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#1 2018-03-25 03:16:10

msi
Member
Registered: 2017-02-04
Posts: 74

Questions on environment checks in Bash script

I'm working on a Bash script that will display a warning dialog in case the user tries to exit the window manager when there are remaining open windows. The reason I'm doing this is that I use Openbox stand-alone without any task bar and it has happened to me time and again that I, e.g., lost notes from text editor windows that I had minimized or moved to another workspace at some point and then forgotten about.

Because I want this to be a sane script, I've created a function that performs some environment checks after the command line parameters have been processed and before any of the main script is being executed.

Currently, that function looks like this:

# Perfom environment checks

function f_check_env {  

# Check if wmctrl can be found (and executed)

  if [ ! -x "$(type -p wmctrl)" ]
  then
    return 1  # Leave function with error code 1: wmctrl not found
  fi

# Check if given window manager is supported

  local wm_supported=0

  for item in "${wm_list[@]}"
  do
    if [ "$item" = "$wm" ]
    then
      wm_supported=1
      break
    fi
  done

  if [ "$wm_supported" != 1 ]
  then
    return 2  # Leave function with error code 2: $wm is not supported
  fi

# Check if given window manager can be found on the system (and executed)

  if [ ! -x "$(type -p "$wm")" ]
  then
    return 3  # Leave function with error code 3: $wm not found
  fi

# Check if given window manager is currently being run by the current user

  if [ ! "$(ps -u "$(whoami)" | grep "$wm")" ]
  then
    return 4  # Leave function with error code 4: $wm is not currently
              # being run by the user executing this script
  fi
}

A bit of explanation: wmctrl is a tool that can be used to query and control EWMH/NetWM compatible window managers. I use it to get a list of existing windows at a later point in the script. wm_list is an array containing a list of all the window managers that the script can work with.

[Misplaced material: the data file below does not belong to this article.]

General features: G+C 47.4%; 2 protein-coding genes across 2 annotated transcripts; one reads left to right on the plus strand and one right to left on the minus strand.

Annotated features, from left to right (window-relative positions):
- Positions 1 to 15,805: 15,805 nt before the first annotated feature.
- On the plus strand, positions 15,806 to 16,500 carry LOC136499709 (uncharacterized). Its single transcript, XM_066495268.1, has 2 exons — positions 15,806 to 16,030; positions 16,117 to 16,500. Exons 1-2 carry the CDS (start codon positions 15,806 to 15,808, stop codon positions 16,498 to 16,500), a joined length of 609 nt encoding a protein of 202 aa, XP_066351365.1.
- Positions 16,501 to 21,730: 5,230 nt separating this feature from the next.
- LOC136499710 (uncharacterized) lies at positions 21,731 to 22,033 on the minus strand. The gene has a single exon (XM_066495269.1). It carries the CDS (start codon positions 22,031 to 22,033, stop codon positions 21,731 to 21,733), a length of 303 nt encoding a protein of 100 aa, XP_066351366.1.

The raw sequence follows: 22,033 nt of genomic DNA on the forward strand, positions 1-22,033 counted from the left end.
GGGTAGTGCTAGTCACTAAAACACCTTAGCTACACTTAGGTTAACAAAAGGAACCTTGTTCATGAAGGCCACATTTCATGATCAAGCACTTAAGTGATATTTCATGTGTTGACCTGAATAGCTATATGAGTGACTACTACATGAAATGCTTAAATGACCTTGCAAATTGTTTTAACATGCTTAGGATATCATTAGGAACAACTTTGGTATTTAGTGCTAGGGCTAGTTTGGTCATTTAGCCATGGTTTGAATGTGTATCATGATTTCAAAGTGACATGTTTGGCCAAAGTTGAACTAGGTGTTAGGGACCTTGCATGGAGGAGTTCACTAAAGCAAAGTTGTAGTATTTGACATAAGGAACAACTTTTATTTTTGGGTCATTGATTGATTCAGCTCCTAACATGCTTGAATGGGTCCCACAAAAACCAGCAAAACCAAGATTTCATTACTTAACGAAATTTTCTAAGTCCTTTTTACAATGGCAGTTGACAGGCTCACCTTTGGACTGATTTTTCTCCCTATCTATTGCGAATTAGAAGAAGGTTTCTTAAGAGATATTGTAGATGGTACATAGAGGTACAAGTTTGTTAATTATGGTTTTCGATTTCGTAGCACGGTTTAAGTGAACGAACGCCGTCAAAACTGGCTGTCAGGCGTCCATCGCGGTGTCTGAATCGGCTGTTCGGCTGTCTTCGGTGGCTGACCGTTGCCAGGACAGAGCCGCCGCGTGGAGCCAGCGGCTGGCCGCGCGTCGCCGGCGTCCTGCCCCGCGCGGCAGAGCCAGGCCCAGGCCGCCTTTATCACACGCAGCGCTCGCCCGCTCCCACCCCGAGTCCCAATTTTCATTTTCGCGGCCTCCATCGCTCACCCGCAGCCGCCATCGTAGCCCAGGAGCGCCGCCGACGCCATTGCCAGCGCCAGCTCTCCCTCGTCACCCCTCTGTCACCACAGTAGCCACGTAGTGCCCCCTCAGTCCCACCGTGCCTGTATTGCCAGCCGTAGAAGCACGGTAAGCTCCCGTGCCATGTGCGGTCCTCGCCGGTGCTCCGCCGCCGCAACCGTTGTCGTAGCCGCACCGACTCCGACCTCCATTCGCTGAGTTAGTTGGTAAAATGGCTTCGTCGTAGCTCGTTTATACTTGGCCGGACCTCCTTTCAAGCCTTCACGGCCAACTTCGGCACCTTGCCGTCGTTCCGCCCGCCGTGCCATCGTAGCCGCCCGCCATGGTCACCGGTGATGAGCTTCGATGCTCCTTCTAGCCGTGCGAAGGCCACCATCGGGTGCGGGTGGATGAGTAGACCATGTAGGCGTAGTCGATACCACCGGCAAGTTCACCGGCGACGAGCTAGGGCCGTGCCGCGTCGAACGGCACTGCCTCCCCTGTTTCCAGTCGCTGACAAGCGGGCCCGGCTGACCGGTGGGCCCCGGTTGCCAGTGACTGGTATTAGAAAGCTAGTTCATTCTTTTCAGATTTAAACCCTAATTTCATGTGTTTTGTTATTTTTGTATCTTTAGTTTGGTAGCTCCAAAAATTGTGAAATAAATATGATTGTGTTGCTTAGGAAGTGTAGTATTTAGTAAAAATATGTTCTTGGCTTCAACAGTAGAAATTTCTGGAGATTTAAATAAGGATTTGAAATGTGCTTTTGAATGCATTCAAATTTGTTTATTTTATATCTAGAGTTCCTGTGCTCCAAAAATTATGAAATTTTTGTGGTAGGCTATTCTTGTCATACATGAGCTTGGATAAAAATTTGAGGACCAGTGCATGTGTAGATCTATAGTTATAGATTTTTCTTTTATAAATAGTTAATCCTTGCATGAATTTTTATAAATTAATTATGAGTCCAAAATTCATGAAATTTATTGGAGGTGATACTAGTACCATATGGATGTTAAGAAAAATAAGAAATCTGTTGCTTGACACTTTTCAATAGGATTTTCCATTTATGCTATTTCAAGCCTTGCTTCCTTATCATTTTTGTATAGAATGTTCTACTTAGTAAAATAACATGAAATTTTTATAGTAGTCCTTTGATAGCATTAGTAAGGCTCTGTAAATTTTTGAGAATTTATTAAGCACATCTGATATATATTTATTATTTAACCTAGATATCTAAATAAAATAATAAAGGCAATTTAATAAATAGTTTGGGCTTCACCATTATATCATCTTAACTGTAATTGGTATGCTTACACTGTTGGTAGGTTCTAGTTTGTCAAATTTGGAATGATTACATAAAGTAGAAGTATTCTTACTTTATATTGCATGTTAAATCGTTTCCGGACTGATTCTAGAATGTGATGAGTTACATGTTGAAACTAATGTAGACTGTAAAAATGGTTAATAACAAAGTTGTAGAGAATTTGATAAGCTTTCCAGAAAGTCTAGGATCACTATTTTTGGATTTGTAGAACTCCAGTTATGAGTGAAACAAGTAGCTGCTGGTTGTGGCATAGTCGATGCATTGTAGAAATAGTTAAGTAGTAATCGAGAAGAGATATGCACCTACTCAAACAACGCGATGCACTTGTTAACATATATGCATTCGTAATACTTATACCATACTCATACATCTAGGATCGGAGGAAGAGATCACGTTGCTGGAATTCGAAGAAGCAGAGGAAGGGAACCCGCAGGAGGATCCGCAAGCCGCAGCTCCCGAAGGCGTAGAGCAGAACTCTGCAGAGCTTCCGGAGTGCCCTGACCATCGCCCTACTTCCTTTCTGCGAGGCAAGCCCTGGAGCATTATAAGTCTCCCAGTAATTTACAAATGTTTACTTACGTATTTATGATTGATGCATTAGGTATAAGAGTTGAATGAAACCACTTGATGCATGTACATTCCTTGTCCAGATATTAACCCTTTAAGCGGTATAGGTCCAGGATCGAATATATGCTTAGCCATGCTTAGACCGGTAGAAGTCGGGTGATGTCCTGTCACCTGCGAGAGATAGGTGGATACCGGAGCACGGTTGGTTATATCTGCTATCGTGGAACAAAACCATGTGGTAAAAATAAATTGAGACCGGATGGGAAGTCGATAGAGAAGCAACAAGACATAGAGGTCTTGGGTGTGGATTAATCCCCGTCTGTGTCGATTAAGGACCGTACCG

Now, I have two questions about this function:

1. Wouldn't it be better to nest all the checks performed there instead of having them as independent blocks? One advantage of nesting I can think of is that it would enable me to put else return 0; fi at the end of the function return 0 into the innermost else statement, which would then be executed if no error condition is met.

2. Is there anything wrong with how I'm using error codes? The function's return value will be dealt with in a case statement later, containing the messages corresponding to the error codes.

Last edited by msi (2018-03-27 20:19:34)

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#2 2018-03-27 19:44:12

xunilog
Member
Registered: 2016-12-05
Posts: 23

Re: Questions on environment checks in Bash script

Nested checks or not, I expect it would need "special case" exceptions handling. For instance, conky "use_own_window=true" would need to be recognized, and handled (whitelisted)... and, can I really hang my hat on, and trust, who a given window is "owned by"? What about text editor instance(s) launched as sudo to edit config files? What about any long-running windowless processes I may have running (as me, or as sudo) that I've forgotten about? I hear ya about "oops, dangit!", but I would skip the prone-to-failure guessing/checking and just wire an unconditionally triggered yad or xdialog prompt inline with the desktop session exit script.

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#3 2018-03-27 21:47:22

msi
Member
Registered: 2017-02-04
Posts: 74

Re: Questions on environment checks in Bash script

The script has already seen a good deal of changes since my initial post, mainly because I found out I was making some structural mistakes. I'll try to get it into a presentable shape as soon as possible, put it on GitHub and post a link on this forum.

xunilog wrote:

Nested checks or not, I expect it would need "special case" exceptions handling. For instance, conky "use_own_window=true" would need to be recognized, and handled (whitelisted)...

Because you don't want to be warned about that conky window, right? A list of programs to ignore can be provided through command line parameters.

xunilog wrote:

and, can I really hang my hat on, and trust, who a given window is "owned by"? What about text editor instance(s) launched as sudo to edit config files?

They will be handled like any other remaining window.

xunilog wrote:

What about any long-running windowless processes I may have running (as me, or as sudo) that I've forgotten about?

Can you give an example? I know that xmobar, which I use for system monitoring, is not recognized as a window by wmctrl. But that's the way I'd want it anyway.

xunilog wrote:

I hear ya about "oops, dangit!", but I would skip the prone-to-failure guessing/checking and just wire an unconditionally triggered yad or xdialog prompt inline with the desktop session exit script.

Openbox actually has that. It asks for confirmation before it exits (unless you run openbox --exit directly). My issue with that is: If there are no remaining open windows (of possible interest), I don't want to be asked for confirmation. However, if there are, I want to be warned about that. In my experience, that really makes a difference.

Last edited by msi (2018-03-27 21:47:38)

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